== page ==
San Francisco, CA, April 4, 2017 (Newswire.com) - In May 2013, eight-year-old Gabriel Fernandez died after months of abuse at the hands of his mother and her boyfriend. Gabriel’s teacher and others reported the abuse multiple times but social workers left the child in the home where he later died. In March 2017, an L.A. County judge ruled that social workers should stand trial on charges related to Gabriel’s death.
Advokids, a California legal non-profit, is launching a statewide “Protect California Children” campaign (protectCAchildren.org) to educate California mandated reporters and the general public about action they can take when first-line defenses to protect children, such as the child abuse hotline, are ineffective. The campaign will coincide with National Child Abuse Prevention Month in April and will include media, social media and other educational outreach to teachers organizations, caregiver groups and the general public.
"The number of children entering foster care is increasing and our social workers are overburdened. We all need to take responsibility for protecting vulnerable children, and these forms can be used by anyone—teachers, relatives, neighbors, caregivers—who has heightened concerns that abuse and neglect claims are not receiving the attention they deserve,"
Margaret Coyne, Executive Director
Specifically, the legal tools available to escalate abuse and neglect concerns include a two-page JV-210 form, which triggers an immediate investigation by the Department of Social Services, and the JV-215 which automatically elevates a case to the juvenile court for review. Anyone in California who has concerns about a child is permitted to submit these forms and Advokids provides guidance on how to complete them.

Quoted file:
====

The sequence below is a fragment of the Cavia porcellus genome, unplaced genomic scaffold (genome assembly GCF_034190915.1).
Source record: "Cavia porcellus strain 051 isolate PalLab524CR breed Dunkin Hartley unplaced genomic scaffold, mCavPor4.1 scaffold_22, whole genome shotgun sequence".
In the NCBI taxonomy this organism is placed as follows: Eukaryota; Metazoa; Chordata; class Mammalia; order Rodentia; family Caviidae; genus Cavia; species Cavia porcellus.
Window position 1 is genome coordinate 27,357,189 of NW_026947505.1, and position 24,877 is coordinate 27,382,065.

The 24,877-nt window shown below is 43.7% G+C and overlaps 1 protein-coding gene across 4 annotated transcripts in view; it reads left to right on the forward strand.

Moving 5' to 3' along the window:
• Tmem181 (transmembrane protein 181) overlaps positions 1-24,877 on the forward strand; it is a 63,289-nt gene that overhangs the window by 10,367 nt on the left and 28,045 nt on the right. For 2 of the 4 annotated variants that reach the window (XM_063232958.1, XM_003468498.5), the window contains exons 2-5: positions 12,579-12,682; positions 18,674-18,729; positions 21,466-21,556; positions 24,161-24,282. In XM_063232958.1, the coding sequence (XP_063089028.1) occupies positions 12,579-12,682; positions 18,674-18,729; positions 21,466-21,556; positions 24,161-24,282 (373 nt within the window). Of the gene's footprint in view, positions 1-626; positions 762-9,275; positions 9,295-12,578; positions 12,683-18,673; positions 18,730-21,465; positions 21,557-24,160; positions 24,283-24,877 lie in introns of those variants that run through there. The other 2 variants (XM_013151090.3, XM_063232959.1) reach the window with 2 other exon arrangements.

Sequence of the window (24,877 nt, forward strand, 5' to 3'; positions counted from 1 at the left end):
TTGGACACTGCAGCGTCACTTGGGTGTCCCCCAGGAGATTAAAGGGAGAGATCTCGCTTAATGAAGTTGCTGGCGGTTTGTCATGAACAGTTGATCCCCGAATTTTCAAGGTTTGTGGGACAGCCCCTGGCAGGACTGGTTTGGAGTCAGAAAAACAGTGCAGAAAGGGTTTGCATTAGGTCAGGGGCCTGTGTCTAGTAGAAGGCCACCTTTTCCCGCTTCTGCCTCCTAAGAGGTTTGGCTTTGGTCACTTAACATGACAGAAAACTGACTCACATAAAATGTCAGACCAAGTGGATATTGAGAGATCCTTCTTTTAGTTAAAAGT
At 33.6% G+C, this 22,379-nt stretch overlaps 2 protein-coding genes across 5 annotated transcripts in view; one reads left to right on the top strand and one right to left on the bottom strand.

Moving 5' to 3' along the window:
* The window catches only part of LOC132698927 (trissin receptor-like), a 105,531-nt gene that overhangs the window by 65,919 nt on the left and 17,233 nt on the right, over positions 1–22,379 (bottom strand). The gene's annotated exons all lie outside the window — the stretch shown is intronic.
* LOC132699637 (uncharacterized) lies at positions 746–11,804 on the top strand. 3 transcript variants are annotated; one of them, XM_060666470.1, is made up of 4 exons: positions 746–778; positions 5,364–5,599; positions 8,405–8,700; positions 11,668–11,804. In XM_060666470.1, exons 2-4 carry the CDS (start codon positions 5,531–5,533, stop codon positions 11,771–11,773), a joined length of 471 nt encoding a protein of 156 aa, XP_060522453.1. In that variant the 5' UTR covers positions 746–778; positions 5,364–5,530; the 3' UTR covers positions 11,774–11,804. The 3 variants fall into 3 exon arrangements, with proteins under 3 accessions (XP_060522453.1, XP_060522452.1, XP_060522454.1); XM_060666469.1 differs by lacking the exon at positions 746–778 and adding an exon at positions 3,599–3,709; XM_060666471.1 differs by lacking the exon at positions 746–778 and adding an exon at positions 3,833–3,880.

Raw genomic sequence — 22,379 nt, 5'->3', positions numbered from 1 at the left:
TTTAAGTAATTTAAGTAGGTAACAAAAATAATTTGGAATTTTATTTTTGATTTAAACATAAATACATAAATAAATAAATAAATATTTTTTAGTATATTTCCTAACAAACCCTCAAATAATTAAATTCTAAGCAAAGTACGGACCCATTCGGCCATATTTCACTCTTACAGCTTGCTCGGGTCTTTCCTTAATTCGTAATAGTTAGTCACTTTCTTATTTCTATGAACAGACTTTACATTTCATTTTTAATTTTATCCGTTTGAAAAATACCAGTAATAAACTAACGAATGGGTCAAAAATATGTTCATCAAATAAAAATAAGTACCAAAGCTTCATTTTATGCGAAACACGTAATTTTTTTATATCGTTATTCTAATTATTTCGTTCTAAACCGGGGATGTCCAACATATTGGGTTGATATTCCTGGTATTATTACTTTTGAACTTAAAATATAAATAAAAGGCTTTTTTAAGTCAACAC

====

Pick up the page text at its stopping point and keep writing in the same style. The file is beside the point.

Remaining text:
“Gabriel’s death is a rare, horrific example of how first-line-of-defense systems meant to protect our children failed,” Margaret Coyne, Executive Director of Advokids said. “Gabriel’s ongoing abuse and death could have been prevented if those reporting the abuse had known about these available forms, which were designed to prevent children like Gabriel from slipping through the cracks. Unfortunately training for mandated reporters does not include information about these critical advocacy tools.”
According to the Administration for Children & Families, instances of reported child abuse in the United States are on the rise. Nearly 500,000 children were reported abused or neglected in California in 2016. (University of California at Berkeley California Child Welfare Indicators)
“The number of children entering foster care is increasing and our social workers are overburdened. We all need to take responsibility for protecting vulnerable children, and these forms can be used by anyone—teachers, relatives, neighbors, caregivers—who has heightened concerns that abuse and neglect claims are not receiving the attention they deserve,” Coyne explained.
For more information on how to get involved in the Protect California Children statewide campaign, contact Advokids at email@example.com.
Advokids is the only legal non-profit that operates a telephone hotline (877.238.4543) providing free legal information and support to anyone concerned about the well-being of a child in foster care or at risk of entering foster care in California. The organization is committed to protecting children from abuse, neglect and trauma by improving access to the juvenile courts and making sure that potentially life-saving information about children at risk is brought to the court’s attention. For more information, visit Advokids.org.
Margaret Coyne, Executive Director